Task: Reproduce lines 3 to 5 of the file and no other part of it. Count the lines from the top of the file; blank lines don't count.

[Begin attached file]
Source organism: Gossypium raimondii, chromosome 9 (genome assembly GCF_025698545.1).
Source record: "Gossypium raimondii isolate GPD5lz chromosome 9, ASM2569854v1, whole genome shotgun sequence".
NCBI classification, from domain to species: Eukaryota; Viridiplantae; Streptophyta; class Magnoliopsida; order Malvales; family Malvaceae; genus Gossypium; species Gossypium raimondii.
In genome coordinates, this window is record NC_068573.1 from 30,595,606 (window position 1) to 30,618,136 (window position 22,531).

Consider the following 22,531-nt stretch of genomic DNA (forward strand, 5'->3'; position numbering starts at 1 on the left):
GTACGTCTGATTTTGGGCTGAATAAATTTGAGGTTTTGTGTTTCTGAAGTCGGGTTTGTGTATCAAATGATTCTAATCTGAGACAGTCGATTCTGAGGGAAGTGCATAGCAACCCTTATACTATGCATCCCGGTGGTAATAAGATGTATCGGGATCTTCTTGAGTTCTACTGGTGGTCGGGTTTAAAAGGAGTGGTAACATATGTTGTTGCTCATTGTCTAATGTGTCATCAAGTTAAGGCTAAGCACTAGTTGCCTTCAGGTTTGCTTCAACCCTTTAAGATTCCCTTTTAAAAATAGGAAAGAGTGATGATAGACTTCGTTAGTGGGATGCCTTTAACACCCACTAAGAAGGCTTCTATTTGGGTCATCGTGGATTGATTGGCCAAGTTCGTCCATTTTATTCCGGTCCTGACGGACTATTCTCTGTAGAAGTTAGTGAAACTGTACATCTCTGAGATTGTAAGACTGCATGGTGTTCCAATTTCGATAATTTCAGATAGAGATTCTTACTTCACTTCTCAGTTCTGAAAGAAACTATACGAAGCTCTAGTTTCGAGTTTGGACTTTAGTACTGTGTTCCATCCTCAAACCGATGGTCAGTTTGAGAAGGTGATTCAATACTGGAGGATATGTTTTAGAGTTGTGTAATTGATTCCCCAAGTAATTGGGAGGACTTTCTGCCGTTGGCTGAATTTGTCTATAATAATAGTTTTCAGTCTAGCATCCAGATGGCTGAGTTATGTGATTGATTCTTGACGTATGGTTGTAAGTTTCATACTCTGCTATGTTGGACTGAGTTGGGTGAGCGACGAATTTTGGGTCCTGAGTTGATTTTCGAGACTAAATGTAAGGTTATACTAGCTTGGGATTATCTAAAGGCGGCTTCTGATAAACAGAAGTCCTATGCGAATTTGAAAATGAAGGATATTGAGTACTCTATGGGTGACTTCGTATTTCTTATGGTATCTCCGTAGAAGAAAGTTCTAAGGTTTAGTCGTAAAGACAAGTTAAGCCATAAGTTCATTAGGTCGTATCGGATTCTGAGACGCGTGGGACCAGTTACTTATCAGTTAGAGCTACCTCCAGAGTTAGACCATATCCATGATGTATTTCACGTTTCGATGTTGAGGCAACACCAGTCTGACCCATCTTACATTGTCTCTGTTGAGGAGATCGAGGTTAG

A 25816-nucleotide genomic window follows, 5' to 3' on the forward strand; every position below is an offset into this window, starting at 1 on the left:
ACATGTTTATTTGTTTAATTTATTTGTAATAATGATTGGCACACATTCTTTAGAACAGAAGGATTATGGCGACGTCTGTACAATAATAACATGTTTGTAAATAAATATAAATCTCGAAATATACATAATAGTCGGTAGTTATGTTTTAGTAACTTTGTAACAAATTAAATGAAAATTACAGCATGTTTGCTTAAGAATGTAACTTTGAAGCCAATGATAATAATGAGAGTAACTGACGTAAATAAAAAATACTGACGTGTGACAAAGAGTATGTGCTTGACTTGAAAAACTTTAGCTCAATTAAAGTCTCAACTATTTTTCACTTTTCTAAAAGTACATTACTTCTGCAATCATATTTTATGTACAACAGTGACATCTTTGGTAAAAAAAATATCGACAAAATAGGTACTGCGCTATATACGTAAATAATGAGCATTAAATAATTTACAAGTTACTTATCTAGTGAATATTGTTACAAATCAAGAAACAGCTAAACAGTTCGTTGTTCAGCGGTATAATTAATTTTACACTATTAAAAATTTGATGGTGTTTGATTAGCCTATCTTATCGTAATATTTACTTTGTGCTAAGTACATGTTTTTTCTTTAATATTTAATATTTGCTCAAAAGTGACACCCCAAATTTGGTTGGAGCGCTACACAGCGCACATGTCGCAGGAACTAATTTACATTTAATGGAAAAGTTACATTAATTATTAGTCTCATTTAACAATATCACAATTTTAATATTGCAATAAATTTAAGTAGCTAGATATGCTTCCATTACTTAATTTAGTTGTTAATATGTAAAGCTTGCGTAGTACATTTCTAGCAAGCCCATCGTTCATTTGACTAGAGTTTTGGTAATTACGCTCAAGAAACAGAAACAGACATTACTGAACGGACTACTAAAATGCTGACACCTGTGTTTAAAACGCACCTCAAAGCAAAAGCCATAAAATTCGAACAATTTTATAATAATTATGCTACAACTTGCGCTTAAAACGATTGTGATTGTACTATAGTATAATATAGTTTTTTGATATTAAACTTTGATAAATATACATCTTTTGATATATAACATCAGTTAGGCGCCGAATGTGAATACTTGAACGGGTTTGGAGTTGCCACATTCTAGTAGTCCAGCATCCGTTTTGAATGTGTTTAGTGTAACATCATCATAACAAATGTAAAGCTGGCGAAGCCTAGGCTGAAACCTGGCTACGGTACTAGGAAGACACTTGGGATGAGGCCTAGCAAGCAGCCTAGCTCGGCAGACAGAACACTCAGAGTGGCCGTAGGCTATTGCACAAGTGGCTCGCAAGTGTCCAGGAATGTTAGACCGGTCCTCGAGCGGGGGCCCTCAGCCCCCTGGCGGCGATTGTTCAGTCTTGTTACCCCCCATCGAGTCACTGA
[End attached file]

NCBI classification, from domain to species: Eukaryota; Viridiplantae; Streptophyta; class Magnoliopsida; order Malvales; family Malvaceae; genus Gossypium; species Gossypium raimondii.
In genome coordinates, this window is record NC_068573.1 from 30,595,606 (window position 1) to 30,618,136 (window position 22,531).

Consider the following 22,531-nt stretch of genomic DNA (forward strand, 5'->3'; position numbering starts at 1 on the left):